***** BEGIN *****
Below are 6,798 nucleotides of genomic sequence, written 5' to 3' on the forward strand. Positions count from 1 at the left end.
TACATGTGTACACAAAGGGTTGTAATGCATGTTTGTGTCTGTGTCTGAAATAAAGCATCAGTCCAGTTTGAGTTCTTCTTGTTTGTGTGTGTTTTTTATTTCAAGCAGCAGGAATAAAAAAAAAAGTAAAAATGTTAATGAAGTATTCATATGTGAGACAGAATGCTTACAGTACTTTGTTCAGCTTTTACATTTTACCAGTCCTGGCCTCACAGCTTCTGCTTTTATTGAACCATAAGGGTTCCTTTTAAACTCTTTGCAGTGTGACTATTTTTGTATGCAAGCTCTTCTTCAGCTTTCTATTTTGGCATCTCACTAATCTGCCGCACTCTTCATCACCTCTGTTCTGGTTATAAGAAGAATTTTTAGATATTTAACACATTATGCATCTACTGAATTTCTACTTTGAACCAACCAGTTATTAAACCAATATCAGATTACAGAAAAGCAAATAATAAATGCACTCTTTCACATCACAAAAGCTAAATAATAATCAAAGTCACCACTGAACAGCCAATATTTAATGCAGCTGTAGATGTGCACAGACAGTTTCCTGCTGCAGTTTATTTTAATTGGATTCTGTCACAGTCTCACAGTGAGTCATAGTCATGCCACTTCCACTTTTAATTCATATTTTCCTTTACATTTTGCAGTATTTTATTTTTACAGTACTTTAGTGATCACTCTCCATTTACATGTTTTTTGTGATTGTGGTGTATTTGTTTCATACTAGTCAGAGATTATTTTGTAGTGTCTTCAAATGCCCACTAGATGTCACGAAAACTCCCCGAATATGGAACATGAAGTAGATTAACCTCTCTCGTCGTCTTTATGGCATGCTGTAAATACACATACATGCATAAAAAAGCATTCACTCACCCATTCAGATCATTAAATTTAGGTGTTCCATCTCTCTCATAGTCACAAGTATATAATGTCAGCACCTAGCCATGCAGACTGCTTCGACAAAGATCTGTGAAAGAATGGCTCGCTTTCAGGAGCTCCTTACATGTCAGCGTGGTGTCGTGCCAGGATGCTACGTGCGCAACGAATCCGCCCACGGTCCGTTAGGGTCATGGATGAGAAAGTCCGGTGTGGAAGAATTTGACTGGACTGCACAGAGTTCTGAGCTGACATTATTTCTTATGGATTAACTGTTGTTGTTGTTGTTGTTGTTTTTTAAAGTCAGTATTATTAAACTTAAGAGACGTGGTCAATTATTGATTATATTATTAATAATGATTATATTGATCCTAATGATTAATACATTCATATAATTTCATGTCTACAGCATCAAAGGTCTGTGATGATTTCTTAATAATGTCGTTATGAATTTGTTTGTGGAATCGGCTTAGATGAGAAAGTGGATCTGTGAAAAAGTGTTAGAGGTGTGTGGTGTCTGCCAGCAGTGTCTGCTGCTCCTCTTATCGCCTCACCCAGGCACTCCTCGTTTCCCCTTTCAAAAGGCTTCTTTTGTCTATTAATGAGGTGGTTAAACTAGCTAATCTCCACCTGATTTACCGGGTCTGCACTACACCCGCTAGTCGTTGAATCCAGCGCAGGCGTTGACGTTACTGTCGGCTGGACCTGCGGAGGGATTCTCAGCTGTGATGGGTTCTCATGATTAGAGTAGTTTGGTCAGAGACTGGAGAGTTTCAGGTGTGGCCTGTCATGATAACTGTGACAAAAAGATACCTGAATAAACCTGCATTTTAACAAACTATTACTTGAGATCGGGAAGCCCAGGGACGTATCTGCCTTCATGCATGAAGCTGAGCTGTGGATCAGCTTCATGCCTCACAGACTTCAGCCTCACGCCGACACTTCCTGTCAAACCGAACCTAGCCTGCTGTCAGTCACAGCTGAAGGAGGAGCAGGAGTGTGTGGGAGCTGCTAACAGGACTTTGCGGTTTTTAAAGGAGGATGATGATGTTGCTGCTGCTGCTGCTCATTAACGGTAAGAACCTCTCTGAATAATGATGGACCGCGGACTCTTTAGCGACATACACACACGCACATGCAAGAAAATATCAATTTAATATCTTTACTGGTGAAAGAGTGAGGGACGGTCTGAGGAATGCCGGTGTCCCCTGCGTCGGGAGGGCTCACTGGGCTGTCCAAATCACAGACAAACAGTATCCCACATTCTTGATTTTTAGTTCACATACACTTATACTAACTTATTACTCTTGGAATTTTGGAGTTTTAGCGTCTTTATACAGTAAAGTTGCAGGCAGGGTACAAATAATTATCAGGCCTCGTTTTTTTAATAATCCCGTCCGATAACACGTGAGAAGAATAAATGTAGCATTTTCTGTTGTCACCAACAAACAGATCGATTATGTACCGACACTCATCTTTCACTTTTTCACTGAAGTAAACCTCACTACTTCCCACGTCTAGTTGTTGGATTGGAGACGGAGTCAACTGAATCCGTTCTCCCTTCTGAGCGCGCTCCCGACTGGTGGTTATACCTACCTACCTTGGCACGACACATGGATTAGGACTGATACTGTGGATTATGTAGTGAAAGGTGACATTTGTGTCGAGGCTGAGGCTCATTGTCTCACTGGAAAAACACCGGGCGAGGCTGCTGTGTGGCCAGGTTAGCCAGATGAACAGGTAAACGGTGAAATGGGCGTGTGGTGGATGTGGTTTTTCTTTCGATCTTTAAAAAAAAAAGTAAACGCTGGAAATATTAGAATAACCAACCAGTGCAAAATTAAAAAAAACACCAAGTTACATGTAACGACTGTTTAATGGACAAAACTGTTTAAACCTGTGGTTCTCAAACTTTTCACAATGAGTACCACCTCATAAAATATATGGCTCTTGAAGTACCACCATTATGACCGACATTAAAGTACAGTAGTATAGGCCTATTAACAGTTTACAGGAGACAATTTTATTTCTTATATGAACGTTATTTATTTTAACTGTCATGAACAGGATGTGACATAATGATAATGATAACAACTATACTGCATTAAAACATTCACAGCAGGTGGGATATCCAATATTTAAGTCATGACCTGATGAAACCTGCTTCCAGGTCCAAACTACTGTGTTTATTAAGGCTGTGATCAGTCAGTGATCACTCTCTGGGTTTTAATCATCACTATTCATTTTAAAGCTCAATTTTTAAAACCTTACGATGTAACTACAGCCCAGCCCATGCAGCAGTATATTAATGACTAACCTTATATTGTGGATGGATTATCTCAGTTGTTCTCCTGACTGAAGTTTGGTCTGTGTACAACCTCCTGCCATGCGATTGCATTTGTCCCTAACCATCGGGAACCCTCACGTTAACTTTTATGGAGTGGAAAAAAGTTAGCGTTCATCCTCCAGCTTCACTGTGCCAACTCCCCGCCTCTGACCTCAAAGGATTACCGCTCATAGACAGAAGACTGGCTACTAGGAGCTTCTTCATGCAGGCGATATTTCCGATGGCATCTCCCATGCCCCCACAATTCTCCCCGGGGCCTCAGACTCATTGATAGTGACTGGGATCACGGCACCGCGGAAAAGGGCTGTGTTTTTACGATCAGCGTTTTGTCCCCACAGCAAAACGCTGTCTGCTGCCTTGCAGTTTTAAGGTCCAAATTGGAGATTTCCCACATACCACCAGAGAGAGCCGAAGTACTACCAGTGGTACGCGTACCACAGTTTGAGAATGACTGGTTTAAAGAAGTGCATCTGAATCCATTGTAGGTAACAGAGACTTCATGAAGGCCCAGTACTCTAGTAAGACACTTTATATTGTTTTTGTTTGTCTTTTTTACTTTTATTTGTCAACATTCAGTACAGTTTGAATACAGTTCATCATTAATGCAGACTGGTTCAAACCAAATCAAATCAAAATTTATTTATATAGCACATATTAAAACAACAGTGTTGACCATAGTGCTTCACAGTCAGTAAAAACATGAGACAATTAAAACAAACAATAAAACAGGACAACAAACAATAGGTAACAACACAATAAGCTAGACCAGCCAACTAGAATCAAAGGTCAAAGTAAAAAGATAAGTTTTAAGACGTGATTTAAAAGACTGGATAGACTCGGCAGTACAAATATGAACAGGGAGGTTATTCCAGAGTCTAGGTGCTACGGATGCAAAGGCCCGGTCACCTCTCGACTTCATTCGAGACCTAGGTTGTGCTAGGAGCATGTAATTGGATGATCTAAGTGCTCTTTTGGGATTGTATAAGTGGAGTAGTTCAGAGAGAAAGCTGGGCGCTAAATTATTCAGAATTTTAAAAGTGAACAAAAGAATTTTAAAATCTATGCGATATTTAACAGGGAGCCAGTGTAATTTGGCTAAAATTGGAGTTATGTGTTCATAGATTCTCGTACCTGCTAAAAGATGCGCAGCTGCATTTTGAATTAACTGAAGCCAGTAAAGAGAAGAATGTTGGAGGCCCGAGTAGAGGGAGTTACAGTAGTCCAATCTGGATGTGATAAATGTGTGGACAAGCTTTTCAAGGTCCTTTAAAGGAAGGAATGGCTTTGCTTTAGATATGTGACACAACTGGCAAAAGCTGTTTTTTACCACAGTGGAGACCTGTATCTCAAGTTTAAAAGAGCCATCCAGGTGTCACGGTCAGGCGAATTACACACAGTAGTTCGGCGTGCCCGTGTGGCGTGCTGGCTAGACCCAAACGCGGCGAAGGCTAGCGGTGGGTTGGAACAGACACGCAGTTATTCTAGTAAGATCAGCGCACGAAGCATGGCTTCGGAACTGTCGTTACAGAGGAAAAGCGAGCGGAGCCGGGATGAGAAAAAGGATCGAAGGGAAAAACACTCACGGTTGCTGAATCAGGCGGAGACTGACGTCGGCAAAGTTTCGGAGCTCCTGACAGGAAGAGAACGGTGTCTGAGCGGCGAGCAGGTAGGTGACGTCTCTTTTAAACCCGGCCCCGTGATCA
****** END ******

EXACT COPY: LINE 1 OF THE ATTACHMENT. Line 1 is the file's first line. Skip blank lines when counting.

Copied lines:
Below are 6,798 nucleotides of genomic sequence, written 5' to 3' on the forward strand. Positions count from 1 at the left end.